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Envisioning the future of urban planning in a post-pandemic era


Looking back on the history, many cities changed their appearance by urban planning after plague to prevent the return of epidemics. One example was the expansion of Hong Kong’s official urban planning standards to incorporate guidelines on air ventilation for the purpose of improving wind penetration through the city fabric after the SARS outbreak in 2003. As a post-coronavirus prediction, three possible transformations in urban planning may take place.

Two ways to fast-track land production (II): Streamlining land administration process and enhancing land premium arbitration scheme


Aiming at accelerating the land production process, the Government encourages property developers to apply for rezoning their agricultural land for residential use. However, the application procedures for lease modification and land premium negotiation process are complicated and time-consuming under current land administration regimes. In this analysis, the Centre provides suggestions to streamline such processes.

Two ways to fast-track land production (I): Resolving conflicting views of land rezoning in local community


Expediting the land production process to increase housing supply is a priority task of the Government. One of the options is to rezone agricultural lands or brownfield sites for residential use. However, conflicting views of local stakeholders over the land use can result in a lengthy process. Some changes can be made by the Town Planning Board to resolve public disputes over land planning at an earlier stage.

Taiwan community housing policy: A lesson for Hong Kong


To improve the living environment of the disadvantaged awaiting for public rental housing, some welfare NGOs and social enterprises in Hong Kong have launched the transitional community housing programmes. They renovate idle residential units in the market and sublet them to the disadvantaged at affordable rent. A similar policy has been implemented in Taiwan, in which the transitional housing project is operated by professional real estate agencies. How can Hong Kong be inspired by their experiences?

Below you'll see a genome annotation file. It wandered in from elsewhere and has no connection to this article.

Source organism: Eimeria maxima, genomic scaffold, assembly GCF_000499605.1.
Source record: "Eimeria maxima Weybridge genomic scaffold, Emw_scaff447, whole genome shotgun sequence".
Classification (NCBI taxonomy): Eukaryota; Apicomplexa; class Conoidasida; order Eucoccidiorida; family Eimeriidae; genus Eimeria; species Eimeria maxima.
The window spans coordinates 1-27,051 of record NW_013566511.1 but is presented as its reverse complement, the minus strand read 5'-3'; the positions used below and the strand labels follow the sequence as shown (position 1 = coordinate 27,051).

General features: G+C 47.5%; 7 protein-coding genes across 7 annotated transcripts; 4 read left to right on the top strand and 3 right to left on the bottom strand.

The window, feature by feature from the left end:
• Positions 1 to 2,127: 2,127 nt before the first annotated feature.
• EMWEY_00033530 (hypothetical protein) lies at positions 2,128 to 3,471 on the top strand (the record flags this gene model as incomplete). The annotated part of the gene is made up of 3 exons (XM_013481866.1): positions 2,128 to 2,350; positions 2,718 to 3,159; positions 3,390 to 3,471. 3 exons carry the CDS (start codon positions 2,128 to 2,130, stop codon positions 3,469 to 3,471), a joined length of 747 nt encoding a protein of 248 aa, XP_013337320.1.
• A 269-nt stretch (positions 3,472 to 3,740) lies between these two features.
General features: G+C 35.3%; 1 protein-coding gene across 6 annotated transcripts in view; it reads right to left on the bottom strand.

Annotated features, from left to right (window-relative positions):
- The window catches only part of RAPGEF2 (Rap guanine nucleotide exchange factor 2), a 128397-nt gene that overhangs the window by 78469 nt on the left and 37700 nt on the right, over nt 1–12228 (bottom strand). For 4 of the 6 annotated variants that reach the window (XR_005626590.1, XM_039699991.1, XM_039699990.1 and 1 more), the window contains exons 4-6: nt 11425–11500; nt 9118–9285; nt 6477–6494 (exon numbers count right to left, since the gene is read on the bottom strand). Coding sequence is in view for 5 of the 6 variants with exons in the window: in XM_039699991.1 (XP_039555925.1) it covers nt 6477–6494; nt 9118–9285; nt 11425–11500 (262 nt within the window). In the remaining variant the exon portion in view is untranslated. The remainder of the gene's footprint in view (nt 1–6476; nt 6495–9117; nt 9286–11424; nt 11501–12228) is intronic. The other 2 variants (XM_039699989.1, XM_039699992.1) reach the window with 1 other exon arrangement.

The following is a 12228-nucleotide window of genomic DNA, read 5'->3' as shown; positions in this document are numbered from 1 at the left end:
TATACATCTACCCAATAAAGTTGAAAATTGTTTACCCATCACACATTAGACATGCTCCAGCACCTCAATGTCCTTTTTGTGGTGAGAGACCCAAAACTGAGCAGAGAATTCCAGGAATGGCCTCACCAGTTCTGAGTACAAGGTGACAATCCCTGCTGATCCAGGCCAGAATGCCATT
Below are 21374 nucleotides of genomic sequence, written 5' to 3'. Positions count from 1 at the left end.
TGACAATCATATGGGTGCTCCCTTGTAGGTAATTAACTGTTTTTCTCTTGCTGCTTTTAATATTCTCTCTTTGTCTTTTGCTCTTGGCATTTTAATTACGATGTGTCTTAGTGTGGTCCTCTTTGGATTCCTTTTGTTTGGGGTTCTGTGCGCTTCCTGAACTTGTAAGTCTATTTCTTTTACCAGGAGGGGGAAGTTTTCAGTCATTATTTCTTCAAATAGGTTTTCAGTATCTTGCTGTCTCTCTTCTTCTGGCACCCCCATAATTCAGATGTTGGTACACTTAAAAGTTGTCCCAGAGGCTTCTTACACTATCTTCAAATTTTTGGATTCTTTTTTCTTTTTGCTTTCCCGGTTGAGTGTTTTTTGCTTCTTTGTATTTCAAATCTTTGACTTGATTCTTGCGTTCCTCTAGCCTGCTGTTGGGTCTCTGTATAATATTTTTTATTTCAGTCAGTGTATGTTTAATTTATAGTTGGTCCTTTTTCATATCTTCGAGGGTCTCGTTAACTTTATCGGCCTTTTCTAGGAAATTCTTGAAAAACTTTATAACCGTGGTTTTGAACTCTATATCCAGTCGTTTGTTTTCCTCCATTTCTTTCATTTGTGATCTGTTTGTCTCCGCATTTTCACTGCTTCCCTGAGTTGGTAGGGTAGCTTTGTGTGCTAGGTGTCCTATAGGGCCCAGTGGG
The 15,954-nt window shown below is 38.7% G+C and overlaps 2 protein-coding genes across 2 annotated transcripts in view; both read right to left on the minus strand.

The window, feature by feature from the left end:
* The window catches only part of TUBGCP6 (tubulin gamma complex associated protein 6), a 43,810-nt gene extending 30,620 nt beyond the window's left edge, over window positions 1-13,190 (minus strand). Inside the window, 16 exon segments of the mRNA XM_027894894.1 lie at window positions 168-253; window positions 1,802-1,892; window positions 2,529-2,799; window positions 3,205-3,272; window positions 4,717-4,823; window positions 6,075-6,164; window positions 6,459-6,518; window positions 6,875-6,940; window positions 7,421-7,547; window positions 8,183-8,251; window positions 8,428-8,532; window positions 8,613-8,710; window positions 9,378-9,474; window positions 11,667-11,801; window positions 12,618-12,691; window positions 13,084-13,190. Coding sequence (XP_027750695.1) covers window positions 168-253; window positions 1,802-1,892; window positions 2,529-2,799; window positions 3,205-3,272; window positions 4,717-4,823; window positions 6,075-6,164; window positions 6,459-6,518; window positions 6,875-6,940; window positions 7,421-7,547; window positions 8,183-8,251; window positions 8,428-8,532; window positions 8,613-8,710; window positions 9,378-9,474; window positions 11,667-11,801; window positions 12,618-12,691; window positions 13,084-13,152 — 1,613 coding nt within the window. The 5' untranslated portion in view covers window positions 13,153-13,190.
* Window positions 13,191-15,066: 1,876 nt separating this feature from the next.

Land Sharing Pilot Scheme: Three points need to pay attention to


The Government has proposed the ‘Land Sharing Pilot Scheme’ (LSPS) to unlock the potential of large-scale private agricultural land in the New Territories. Yet, there are a few salient points to consider in response to the society’s needs and aspirations.

Allowing subsidised sale flats owners to pay land premium by instalments


Presently, subsidised sale flat (SSF) owners cannot sell their units freely unless full land premium is paid. However, considering the huge amount of the land premium, SSF owners can hardly pay the lump sum in one go. To tackle such issue, the Government should allow certain flexibility for SSF owners to pay the land premium by instalments. They can decide the repayment schedule and amount based on the market condition. In addition, setting a ceiling on the repayment is important for helping owners to plan ahead.

Hong Kong needs to build land reserve regardless economic volatility


The risk of an economic downturn inevitably affects the developments of Hong Kong. However, the city should not slow down land development. Aiming to ensure policy continuity, the Government should establish a comprehensive land reserve mechanism. Under this mechanism, land sources should be diverse, land use should be target-oriented and flexible, and land management should be systematic so that the city can provide steady and sufficient supply of land for the future.

Exploring spatial imagination with 3D city model


In recent years, the Government has expedited the development of digital infrastructure. It includes the ‘3D Planning and Design System’ rolled out by the Planning Department that aims to analyse proposed urban planning projects. 3D planning is still an early-stage technology in Hong Kong. Looking ahead, industry practitioners can use the technology to foster the city’s livability in the future.

Can cyclists and pedestrians share a path in Hong Kong?


‘Shared paths’ are designed to accommodate the movement of both pedestrians and cyclists and the concept has become increasingly popular in some countries. The Government has proposed to adopt the sharing concept on the cycling tracks in Kai Tak development area. How are shared paths different from traditional cycling tracks? Can they be widely developed in the city?